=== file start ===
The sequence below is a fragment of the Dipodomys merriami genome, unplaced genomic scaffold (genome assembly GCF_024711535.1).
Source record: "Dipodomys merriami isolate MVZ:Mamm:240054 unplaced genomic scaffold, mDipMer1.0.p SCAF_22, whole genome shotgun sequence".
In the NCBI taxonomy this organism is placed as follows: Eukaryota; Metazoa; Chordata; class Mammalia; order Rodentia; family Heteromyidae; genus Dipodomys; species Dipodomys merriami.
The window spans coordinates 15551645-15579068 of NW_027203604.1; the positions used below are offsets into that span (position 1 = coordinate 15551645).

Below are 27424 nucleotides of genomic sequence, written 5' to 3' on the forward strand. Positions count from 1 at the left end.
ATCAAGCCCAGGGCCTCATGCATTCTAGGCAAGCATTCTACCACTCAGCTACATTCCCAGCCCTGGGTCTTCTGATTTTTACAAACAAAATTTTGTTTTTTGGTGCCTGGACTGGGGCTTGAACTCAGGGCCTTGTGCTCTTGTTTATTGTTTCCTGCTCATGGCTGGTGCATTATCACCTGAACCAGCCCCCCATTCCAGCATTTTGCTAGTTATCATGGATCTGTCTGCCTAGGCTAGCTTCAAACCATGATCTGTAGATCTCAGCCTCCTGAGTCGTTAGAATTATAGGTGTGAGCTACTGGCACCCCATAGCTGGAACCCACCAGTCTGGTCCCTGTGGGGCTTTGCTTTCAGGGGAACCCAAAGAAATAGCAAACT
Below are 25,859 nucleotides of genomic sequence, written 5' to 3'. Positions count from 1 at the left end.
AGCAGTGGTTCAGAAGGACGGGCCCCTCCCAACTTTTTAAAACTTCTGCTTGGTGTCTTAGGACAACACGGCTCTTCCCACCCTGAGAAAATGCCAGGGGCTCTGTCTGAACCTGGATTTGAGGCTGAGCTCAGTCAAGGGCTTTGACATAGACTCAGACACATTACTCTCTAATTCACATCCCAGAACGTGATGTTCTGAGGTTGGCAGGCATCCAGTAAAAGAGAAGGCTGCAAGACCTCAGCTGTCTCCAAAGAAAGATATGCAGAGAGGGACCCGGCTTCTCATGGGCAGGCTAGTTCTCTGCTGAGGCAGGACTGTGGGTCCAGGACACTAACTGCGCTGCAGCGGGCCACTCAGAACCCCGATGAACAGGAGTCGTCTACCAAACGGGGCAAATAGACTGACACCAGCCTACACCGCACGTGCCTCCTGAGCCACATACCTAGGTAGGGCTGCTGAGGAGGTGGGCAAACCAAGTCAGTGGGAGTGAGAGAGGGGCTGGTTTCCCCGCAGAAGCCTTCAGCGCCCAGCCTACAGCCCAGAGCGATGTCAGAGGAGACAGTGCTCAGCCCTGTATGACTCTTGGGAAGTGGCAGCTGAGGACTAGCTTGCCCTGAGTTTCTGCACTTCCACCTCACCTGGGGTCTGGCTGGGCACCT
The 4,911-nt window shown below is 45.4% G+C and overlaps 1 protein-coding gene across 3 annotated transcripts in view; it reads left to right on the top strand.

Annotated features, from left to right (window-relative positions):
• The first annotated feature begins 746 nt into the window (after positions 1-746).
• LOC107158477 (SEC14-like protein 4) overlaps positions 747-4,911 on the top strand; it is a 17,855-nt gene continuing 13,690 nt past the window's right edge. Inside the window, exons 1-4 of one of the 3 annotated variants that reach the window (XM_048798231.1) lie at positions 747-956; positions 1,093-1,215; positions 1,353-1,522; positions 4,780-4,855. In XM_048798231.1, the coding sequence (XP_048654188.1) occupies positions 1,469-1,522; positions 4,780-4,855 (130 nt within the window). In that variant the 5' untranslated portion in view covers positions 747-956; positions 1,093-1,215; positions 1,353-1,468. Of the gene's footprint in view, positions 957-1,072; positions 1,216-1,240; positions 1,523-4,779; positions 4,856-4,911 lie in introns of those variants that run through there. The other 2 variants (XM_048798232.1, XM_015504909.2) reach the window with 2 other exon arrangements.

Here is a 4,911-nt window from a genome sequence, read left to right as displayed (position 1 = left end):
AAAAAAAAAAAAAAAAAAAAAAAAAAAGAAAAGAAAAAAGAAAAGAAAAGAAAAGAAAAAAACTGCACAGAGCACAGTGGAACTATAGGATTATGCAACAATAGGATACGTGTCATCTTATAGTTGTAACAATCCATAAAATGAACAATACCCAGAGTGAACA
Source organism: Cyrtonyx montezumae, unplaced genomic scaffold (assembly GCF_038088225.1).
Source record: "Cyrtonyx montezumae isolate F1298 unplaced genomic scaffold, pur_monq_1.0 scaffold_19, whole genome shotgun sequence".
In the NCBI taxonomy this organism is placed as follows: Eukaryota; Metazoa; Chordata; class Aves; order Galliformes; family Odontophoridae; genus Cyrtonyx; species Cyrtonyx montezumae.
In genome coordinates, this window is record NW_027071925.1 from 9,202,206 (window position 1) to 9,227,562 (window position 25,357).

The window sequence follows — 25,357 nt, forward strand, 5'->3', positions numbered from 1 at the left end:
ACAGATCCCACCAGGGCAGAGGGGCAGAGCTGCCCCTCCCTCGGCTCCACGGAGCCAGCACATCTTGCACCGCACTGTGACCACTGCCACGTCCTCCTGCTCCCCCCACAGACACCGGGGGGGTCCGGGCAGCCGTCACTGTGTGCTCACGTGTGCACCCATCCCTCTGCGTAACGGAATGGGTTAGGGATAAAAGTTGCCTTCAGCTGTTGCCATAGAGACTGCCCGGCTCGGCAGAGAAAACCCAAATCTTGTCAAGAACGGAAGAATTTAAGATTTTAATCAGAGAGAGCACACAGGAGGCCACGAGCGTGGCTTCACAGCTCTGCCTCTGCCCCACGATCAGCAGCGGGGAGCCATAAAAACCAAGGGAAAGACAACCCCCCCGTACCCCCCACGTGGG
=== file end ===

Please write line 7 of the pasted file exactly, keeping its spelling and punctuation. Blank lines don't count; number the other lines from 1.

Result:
Below are 25,859 nucleotides of genomic sequence, written 5' to 3'. Positions count from 1 at the left end.